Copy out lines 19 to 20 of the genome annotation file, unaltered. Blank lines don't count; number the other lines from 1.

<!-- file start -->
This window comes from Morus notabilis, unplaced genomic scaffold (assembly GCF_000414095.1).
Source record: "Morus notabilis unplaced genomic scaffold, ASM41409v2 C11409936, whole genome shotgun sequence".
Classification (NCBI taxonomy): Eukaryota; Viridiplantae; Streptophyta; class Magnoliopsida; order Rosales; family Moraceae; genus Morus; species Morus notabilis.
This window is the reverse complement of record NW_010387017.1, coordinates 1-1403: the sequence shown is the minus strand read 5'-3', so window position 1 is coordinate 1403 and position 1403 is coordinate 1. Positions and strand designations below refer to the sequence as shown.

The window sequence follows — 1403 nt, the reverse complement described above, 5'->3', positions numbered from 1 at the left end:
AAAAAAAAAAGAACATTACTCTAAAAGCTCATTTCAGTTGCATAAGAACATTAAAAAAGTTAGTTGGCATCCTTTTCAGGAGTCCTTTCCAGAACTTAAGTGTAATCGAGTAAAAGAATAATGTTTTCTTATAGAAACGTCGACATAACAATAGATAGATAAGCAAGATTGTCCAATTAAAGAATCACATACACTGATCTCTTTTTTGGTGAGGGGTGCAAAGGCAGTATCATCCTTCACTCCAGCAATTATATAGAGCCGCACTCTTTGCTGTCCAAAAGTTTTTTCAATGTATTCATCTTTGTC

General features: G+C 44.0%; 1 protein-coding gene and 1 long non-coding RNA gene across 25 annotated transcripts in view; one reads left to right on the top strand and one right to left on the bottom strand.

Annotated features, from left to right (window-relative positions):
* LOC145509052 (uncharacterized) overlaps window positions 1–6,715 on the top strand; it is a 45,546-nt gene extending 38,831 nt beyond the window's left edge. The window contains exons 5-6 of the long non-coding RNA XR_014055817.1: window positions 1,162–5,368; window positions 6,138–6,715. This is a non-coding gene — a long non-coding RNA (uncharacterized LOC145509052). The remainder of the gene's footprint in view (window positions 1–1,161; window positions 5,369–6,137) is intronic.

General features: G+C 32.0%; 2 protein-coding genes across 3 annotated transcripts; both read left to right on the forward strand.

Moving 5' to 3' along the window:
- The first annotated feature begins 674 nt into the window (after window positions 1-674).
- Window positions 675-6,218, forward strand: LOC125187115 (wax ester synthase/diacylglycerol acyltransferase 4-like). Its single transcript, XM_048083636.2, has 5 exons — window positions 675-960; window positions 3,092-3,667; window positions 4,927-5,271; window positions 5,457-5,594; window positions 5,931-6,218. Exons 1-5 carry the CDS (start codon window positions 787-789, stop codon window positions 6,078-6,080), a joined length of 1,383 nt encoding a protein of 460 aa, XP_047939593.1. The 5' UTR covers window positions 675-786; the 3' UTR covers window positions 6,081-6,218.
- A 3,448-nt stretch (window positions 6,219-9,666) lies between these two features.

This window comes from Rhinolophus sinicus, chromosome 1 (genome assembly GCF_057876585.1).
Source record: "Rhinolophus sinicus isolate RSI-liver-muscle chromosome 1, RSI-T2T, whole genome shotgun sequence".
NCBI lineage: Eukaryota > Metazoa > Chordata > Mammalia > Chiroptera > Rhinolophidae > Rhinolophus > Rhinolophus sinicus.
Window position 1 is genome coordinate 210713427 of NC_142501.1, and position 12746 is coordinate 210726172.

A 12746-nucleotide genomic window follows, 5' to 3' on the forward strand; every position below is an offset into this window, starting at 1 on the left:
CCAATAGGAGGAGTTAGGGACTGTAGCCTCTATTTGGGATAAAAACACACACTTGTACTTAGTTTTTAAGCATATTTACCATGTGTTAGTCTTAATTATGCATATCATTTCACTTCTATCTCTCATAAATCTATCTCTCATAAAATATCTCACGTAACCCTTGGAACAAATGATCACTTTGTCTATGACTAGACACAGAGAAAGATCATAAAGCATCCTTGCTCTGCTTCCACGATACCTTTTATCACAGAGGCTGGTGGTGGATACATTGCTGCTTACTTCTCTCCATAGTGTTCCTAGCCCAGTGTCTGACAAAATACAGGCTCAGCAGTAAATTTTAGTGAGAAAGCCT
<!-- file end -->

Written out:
A 12746-nucleotide genomic window follows, 5' to 3' on the forward strand; every position below is an offset into this window, starting at 1 on the left:
CCAATAGGAGGAGTTAGGGACTGTAGCCTCTATTTGGGATAAAAACACACACTTGTACTTAGTTTTTAAGCATATTTACCATGTGTTAGTCTTAATTATGCATATCATTTCACTTCTATCTCTCATAAATCTATCTCTCATAAAATATCTCACGTAACCCTTGGAACAAATGATCACTTTGTCTATGACTAGACACAGAGAAAGATCATAAAGCATCCTTGCTCTGCTTCCACGATACCTTTTATCACAGAGGCTGGTGGTGGATACATTGCTGCTTACTTCTCTCCATAGTGTTCCTAGCCCAGTGTCTGACAAAATACAGGCTCAGCAGTAAATTTTAGTGAGAAAGCCT